The PR Genome Education Series is an important part of the PR Council’s plan to keep members and clients apprised of the constant evolution within public relations. We were pleased to kick off the 2016 Series with Brian Solis. Viewers were engaged both on the webinar and via Twitter with #PRGenome. One such viewer was Brian Hall, Managing Director at G&S Business Communications. We asked Brian to share some of his insights from the experience and this is what he had to say…
A great line from Seinfeld came to mind as I was participating in the PR Genome webinar featuring Brian Solis last week (1/22/16). To paraphrase George Costanza, whose girlfriend was breaking up with him: “You’re giving me the ‘it’s not you, it’s me’ routine? I invented ‘it’s not you, it’s me’!’”
In the context of business communications and the webinar, I keep thinking back to this line – only with target audiences shouting to communicators that it’s not about their companies or brands; communications should be all about serving the needs of the audiences.
Three particularly compelling points from the webinar that stand out:
EgoSystem: How’s that for a term that could have been quoted from a Seinfeld episode? EgoSystem is how Brian describes the current environment in which we’re communicating. Audiences are hyper-connected, using mobile devices much like an all-you-can-eat-buffet, constantly consuming content that serves their own purposes. Give a person 10 seconds of downtime and he or she will instinctively pull out a mobile phone. That’s our opportunity – but it’s really our biggest challenge since we have to compete for attention with that Las Vegas-style buffet of content beckoning to our audience non-stop.
Captivate in Eight: We’ve got about 8 seconds to get the attention of our audience. This is especially true in the world of B2B, where I spend most of my time. Think it’s hard to reach a consumer with messages about technology, food or appliances? Try communicating about complicated manufacturing technology with a brand or retail executive who is struggling just to answer all their urgent work e-mails after a full day of meetings.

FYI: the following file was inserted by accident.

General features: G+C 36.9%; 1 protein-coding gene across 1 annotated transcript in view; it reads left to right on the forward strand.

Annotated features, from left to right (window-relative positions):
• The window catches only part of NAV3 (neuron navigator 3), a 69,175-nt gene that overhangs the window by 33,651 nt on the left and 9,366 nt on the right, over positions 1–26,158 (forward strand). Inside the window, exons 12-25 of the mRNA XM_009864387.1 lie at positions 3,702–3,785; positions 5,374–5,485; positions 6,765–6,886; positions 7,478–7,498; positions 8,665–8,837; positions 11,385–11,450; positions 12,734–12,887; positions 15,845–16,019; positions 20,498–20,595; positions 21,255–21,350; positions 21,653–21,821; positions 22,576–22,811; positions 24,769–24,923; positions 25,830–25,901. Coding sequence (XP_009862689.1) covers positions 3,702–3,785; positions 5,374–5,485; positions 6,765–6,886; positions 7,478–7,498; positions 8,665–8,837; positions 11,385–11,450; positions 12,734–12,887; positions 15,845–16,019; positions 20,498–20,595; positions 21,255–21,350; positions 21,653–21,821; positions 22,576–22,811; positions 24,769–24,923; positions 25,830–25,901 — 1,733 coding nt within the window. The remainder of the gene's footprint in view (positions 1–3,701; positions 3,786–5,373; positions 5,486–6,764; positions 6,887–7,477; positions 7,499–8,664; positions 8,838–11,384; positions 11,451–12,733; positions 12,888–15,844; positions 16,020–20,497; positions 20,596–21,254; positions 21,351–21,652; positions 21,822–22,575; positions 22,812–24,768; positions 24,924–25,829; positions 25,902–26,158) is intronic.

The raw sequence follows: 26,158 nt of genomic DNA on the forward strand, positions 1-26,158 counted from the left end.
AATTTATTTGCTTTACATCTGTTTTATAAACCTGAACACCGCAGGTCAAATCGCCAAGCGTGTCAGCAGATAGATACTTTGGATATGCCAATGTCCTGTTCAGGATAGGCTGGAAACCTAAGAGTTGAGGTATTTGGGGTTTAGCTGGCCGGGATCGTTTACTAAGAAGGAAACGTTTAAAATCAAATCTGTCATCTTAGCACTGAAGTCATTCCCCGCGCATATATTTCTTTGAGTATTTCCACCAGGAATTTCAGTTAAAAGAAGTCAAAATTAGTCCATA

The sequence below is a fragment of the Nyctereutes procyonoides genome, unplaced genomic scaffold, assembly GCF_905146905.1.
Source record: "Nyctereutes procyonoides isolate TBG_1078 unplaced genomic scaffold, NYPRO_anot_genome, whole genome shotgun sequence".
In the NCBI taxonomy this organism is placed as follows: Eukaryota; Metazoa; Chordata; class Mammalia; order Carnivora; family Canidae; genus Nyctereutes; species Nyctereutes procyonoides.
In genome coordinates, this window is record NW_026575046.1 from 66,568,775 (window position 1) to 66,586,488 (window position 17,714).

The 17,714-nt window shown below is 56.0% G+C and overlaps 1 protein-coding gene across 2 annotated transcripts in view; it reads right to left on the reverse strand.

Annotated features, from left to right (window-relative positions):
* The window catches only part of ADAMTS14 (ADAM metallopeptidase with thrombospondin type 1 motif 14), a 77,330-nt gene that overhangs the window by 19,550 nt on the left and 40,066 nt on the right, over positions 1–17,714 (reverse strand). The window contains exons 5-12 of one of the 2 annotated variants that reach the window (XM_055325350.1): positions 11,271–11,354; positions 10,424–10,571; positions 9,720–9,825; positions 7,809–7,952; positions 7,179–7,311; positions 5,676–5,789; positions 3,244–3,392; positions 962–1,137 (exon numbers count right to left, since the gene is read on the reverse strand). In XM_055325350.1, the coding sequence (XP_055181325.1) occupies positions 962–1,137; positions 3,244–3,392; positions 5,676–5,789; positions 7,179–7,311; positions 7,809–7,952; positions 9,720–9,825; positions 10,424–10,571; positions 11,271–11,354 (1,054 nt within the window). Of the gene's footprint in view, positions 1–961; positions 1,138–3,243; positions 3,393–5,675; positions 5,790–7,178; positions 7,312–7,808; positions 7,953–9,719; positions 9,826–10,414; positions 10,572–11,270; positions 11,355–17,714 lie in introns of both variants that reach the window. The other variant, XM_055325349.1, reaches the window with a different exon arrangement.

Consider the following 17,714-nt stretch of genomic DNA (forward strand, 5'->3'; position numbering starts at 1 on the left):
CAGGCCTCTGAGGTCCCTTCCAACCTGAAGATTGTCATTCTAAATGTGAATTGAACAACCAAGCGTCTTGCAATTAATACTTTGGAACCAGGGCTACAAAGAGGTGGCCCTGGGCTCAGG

Context (not Content) is King: It’s the difference of a single letter, but it’s a big difference. Focus on context. It’s not about your brand’s news, your company, your great new product. It’s about how your company, your news, your great new product can make your audiences’ lives easier or make them more successful. Especially for B2B, social channels aren’t merely one-way instruments to blare out company information. Engage at the right moments with key insights and expertise that’s focused on stakeholders, their challenge, their opportunity.
For us, this is where it has become so valuable to use our access to insights – including research, data, social listening and analytics – to help us better understand the audience, engage with them at the right time with the right content, and demonstrate to our clients the business value being generated by this audience-centric approach.
Which brings me back to Seinfeld once again. Because it was more impressive than any of his real jobs, George Costanza used to quip: “I’m an architect.” Oddly enough, building strong foundations was the most farfetched job one could ever imagine for weak-minded George. But it’s what business communicators do well. On the webinar, Brian urged communicators to be “experience architects” who design communications that engage our stakeholders based on what’s relevant to them. Maybe George was on to something.
|“The Lip Reader.” Seinfeld. Fox. 28 Oct. 1993. Television.|